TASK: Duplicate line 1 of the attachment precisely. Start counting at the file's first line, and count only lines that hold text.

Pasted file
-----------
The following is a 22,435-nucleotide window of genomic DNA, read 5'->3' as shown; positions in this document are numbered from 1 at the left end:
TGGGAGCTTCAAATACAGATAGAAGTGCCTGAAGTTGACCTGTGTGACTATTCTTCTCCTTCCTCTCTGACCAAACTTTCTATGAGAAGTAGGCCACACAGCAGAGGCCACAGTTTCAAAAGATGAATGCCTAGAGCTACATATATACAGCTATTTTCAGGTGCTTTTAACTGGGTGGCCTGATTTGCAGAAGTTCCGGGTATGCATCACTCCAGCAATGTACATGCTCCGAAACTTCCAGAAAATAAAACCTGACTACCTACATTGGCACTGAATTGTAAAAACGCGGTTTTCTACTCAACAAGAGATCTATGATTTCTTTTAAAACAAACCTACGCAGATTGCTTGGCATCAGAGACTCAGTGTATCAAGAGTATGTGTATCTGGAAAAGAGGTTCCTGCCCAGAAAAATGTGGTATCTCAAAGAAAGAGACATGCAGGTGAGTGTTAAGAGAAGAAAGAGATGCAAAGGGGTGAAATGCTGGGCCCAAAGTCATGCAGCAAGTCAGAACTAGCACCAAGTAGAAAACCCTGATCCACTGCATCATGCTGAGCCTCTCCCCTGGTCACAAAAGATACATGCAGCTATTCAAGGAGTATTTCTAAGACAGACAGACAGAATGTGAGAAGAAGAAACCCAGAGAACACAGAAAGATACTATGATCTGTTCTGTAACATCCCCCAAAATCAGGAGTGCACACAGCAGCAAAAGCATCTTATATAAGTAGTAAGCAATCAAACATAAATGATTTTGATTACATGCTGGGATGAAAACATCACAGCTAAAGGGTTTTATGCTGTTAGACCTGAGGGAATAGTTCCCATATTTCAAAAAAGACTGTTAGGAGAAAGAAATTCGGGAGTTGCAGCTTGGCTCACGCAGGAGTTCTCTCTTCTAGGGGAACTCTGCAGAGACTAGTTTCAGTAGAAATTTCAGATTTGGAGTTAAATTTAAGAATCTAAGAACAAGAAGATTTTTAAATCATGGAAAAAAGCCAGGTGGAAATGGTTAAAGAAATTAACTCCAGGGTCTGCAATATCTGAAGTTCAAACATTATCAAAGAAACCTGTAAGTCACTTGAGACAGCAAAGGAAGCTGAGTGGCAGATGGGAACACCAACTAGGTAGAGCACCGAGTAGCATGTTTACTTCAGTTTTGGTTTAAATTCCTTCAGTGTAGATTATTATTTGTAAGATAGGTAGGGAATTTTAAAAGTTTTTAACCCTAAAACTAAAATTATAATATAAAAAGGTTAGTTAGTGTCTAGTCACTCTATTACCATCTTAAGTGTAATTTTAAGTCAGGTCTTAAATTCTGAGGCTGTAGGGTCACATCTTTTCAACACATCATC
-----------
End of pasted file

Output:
The following is a 22,435-nucleotide window of genomic DNA, read 5'->3' as shown; positions in this document are numbered from 1 at the left end: